- Find the connection. Podcasts have an advantage over written materials because the human voice is a natural way to share information and create a bond with listeners. Use that to your advantage. Find a dynamic speaker or someone with the kind of voice you could listen to all day. Think back to your days of choosing college classes: Would you rather take a class with a boring professor on a subject you loved or a class with a dynamic and engaging professor on a subject you did not know much about?
- Ask your customers. Find out what floats their boats. Use social media, create surveys or just throw out a few informal questions whenever you are speaking with them: Do you listen to our podcasts? Why or why not? What do you like most about them? What do you want to hear?
- It is all in the name. Like a good headline or subject line, a catchy name for your podcast will increase its visibility and usability. MyCompanyName Podcast probably will not draw in listeners. Also, remember that podcast content is not searchable (unless it is accompanied by a written transcript). So to aid in searches, use a catchy or informative name for the podcast and descriptive titles for each episode. A short summary may also be helpful.
- Give it time. Of course, we all want to be an overnight success. But you know the story. You have to work very hard and often for a long time before becoming an overnight success. As you are putting in the hard work, remember that one thing that brings listeners back and encourages them to share is consistent podcasts over time. Once a week, once a month, or whatever works for you. Listeners will know where to find you and when if you keep to a regular schedule. Even if you choose to create a limited series of just a few podcasts on a particular topic, make it available at regular intervals.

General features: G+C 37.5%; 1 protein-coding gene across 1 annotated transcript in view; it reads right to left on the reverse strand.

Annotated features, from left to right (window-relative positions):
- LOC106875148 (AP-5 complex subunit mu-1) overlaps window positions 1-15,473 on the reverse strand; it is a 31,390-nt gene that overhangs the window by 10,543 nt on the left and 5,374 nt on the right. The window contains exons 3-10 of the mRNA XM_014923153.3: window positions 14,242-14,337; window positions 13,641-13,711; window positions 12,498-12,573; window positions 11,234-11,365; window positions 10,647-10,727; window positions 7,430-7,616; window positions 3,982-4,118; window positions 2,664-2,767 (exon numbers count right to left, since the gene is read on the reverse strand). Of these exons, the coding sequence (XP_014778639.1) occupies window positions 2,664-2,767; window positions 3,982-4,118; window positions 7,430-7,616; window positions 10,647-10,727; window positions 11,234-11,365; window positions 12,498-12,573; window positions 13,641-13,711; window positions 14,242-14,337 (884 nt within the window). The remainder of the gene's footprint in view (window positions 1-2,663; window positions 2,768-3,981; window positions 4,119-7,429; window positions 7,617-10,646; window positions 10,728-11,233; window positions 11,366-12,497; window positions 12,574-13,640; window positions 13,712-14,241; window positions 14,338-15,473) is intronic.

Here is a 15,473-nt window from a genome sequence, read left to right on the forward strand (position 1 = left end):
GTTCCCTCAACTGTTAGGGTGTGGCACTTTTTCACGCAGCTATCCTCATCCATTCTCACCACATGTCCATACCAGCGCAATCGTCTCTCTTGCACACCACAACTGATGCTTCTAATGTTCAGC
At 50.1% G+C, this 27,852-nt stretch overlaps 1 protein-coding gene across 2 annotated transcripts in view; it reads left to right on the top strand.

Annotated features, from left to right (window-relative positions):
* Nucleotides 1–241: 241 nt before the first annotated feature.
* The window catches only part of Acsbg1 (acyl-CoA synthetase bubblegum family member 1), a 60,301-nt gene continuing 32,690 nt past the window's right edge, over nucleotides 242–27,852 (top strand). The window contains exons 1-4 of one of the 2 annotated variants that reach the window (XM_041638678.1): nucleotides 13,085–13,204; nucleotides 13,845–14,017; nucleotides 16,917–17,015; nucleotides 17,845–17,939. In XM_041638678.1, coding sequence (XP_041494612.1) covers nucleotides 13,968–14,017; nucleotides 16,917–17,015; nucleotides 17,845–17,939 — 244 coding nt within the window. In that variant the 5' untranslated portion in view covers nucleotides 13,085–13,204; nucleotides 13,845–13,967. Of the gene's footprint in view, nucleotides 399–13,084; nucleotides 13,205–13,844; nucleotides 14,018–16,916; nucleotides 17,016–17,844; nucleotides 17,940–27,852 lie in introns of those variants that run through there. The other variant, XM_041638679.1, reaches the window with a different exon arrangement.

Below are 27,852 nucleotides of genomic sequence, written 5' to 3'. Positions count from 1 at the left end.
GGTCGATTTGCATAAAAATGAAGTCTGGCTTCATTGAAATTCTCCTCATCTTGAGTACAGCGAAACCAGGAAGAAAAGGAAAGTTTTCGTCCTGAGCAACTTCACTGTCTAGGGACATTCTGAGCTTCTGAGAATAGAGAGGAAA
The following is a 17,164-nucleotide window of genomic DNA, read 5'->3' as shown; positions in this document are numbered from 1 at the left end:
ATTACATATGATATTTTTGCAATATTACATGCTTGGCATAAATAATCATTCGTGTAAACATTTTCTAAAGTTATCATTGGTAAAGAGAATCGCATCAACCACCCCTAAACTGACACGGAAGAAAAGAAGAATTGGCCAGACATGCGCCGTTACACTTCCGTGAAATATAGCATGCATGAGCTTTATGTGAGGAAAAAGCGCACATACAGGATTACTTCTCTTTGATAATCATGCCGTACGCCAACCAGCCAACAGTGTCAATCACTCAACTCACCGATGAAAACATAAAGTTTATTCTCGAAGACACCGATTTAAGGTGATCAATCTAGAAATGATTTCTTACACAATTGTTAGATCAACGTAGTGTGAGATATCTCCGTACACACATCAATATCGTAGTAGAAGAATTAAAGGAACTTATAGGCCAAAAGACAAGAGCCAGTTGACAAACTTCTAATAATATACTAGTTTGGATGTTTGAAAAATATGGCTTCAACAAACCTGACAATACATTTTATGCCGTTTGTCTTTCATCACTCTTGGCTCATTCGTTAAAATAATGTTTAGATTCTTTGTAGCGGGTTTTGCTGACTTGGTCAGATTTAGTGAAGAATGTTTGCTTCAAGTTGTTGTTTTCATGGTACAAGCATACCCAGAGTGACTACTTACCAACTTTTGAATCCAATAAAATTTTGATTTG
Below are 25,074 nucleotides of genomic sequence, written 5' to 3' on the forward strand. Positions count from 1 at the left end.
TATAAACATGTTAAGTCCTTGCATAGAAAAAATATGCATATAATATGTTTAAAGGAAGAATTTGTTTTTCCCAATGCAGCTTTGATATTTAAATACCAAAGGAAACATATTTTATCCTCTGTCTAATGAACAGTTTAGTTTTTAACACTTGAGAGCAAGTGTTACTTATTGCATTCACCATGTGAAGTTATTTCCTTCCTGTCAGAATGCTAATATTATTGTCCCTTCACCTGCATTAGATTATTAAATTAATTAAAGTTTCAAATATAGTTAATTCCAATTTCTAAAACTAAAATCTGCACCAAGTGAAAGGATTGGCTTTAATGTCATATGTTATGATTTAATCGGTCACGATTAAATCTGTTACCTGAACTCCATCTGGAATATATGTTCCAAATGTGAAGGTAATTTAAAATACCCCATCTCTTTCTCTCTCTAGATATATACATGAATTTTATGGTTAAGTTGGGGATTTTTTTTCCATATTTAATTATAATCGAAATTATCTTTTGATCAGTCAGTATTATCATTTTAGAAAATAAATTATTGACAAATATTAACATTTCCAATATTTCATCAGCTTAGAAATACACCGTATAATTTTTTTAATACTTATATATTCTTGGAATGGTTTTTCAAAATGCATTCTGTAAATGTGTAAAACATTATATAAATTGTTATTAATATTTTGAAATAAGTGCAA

- Stay focused. Don’t be afraid of your niche markets. If you have more than one, create more than one podcast just like you create multiple versions of printed or online content. When you create the content for the niche, imagine you are speaking to just one person. Picture a real person — a customer or prospect — and speak directly to him or her on a topic that you know he or she would like to hear. That helps keep the focus on relevant and useful information.
- Say it again. Even for auditory learners, it can be difficult to process complex information via audio alone, so find ways to repeat key learning points. Some useful ways to reiterate significant information are to simply rephrase it, have a guest or another host restate it in his or her own way or repeat the thought from a different perspective.
- Be daring. When all is said and done, try not to fall into the trap that so many of us so easily fall into: Thinking that serious business topics have to be discussed seriously with a serious voice and serious business words, or there is no way what we say will be taken seriously.
What is your favorite podcast? What do you do to spice up your podcasts? I’d love to hear some of your ideas.